This week, as Tovala launches their Kickstarter campaign for their new high tech cooker, it could have a sticker that says “Urbana Inside”.

The Tovala cooker looks a lot like a microwave oven, but it actually is a multicooker.  The cooker can microwave, steam, bake, and broil, under precise digital control.  Multicookers have been around in one form or another for a while, but now Tovala is creating one for your home that is extremely simple to use.

Working with chefs and food scientists, Tovala is developing a line of packaged fresh meals that can be delivered to your door.  Each meal has a barcode that loads a program into the cooker from their cloud service into the oven. 

Just scan the meal, put it in, and press “go”.

The Tovala website will initially feature 4-6 meals rotated weekly, which can be ordered through their app for home delivery.

Most of the technology already exists, so Tovala is trying to combine them in “the right way” to create a new and better product. 

I dove into what’s inside the product, and how it came to be.

“Made In Urbana”

Tovala founder David Rabie recalls that when he was busy in business school, it was difficult to find time to get and cook healthy food.  He began to think about how to combine the quality of fresh delivered meals with a “smart kitchen” appliance. After reading Modernist Cuisine (Nathan Myhrvold, Maxime Bilet, 2011), he learned about combination ovens used by professional chefs.  Why not bring this idea to consumers?

Of course, the idea needed to be worked out, which required collaboration with many experts.  David consulted with engineers and food scientists.  He discovered The Product Manufactory (TMP) in Urbana, and engaged with them to help bring the idea to a product. 

David Rabie tells me that this product would “never happened without The Product Manufactory.”  He is effusive in his praise for co-founder Bryan Wilcox, Adam Brakhane, and Peter Fiflis (all recent U of I graduates). “Smart” is one of the adjectives he used.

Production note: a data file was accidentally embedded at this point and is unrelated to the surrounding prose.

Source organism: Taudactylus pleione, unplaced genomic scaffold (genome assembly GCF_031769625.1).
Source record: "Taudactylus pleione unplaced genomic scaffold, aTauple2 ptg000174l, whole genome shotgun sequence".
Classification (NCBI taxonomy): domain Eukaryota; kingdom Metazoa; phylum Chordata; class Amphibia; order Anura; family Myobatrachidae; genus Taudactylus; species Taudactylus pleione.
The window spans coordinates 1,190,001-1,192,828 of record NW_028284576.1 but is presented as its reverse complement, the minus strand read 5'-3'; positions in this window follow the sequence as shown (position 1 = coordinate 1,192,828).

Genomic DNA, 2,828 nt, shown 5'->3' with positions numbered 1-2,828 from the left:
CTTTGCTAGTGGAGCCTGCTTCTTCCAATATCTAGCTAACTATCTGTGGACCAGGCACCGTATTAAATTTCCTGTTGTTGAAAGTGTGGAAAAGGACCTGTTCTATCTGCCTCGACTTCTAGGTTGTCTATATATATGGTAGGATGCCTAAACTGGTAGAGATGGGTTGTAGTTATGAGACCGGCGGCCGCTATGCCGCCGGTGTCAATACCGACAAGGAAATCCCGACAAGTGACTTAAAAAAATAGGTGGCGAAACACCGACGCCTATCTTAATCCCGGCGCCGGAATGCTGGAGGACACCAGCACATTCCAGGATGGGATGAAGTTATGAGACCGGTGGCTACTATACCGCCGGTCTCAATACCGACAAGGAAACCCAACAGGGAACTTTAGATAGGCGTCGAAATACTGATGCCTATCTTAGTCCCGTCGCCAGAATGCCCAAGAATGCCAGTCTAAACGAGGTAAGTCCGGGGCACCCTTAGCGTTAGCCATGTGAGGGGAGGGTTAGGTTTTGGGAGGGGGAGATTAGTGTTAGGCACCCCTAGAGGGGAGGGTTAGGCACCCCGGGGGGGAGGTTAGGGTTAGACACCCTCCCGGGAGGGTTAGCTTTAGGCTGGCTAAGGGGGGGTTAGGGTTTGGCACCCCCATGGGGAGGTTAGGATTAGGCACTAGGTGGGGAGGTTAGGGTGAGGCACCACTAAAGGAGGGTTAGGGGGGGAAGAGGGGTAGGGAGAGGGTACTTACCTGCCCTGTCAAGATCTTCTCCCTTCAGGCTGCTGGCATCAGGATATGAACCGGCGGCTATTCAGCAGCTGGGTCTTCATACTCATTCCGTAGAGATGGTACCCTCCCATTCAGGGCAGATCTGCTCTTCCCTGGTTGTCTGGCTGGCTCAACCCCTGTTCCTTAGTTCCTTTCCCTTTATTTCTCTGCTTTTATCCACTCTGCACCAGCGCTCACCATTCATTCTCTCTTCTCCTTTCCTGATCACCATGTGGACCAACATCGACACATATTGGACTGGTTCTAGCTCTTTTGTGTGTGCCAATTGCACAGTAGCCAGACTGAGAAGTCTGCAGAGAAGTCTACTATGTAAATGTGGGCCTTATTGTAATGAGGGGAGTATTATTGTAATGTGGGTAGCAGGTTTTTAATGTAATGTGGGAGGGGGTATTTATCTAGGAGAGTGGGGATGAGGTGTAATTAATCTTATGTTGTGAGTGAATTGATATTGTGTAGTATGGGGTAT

The Product Manufactory was founded in 2012 by U of I grads Bryan Wilcox and Mercedes Mane (these guys also helped boot up the CU Community Fab Lab). The Product Manufactory team includes designers, engineers and creatives, along everything you need to develop a product from design to manufacturing, TPM describes themselves as “the R&D department [for] businesses that do not have one.”  In their short existence, TPM has helped bring a diverse dozen and more products into reality.

A Visit To The Workshop

In February, I visited with Peter Fiflis at his workbench in The Product Manufactory in Urbana. Peter is finishing a PhD in Nuclear Engineering at U of I, and has been an employee of Tovala for six months.  He was kind enough to show me some prototypes and explain the technology to me.

The cooker employs techniques used in multicookers, which precisely control combinations of heat and humidity at exactly the right timing to cook different food perfectly. Tovala’s digitally controlled system is not only precise, it is very efficient, and can cook food “just right” in record time.

Programming the correct patterns of heat and steam to achieve the right results is not necessarily simple. Tovala engineers have been working with chefs and food scientists to develop optimal programs for their first collection of packaged meals.

Fortunately, a hungry consumer does not need to enter a program or even know the details of the cooking process because the programs are stored on the Internet.  Each meal has a barcode which is scanned by the cooker, which then quickly loads the proper program from the cloud. 

Tovala will have a catalog of meals that you can order a few days in advance. The meal will be shipped fresh and kept refrigerated until you scan and cook it.  Meals will generally cook in 15-30 minutes-the process is much faster than conventional cooking.

The cooker will also have some basic manual controls, so you can do simple stuff like heat leftovers.  In fact, the Tovala unit can, in principle, replace both a toaster oven and a microwave, even without the programmed meals.

Fiflis agreed with my suggestion that designing the cooker to connect to “the cloud” opens the way for many possible services in the future. For example, it would be possible for the service to track preferences and use, in order to send suggestions and notifications of new recipes.

The company has a “development environment”, which it uses to develop their recipes for the cooker with their team of chefs.  I immediately asked if I will be able to program my own recipes, and share them with my friends.  Yes, there will be web-based service for you to program your own recipes for the Tovala.  And there will be a web site to upload and share our Tovala program with others, and some may be selected to be officially distributed by Tovala.

Thanks to Peter and David for taking time to talk with me during this final crunch for their team.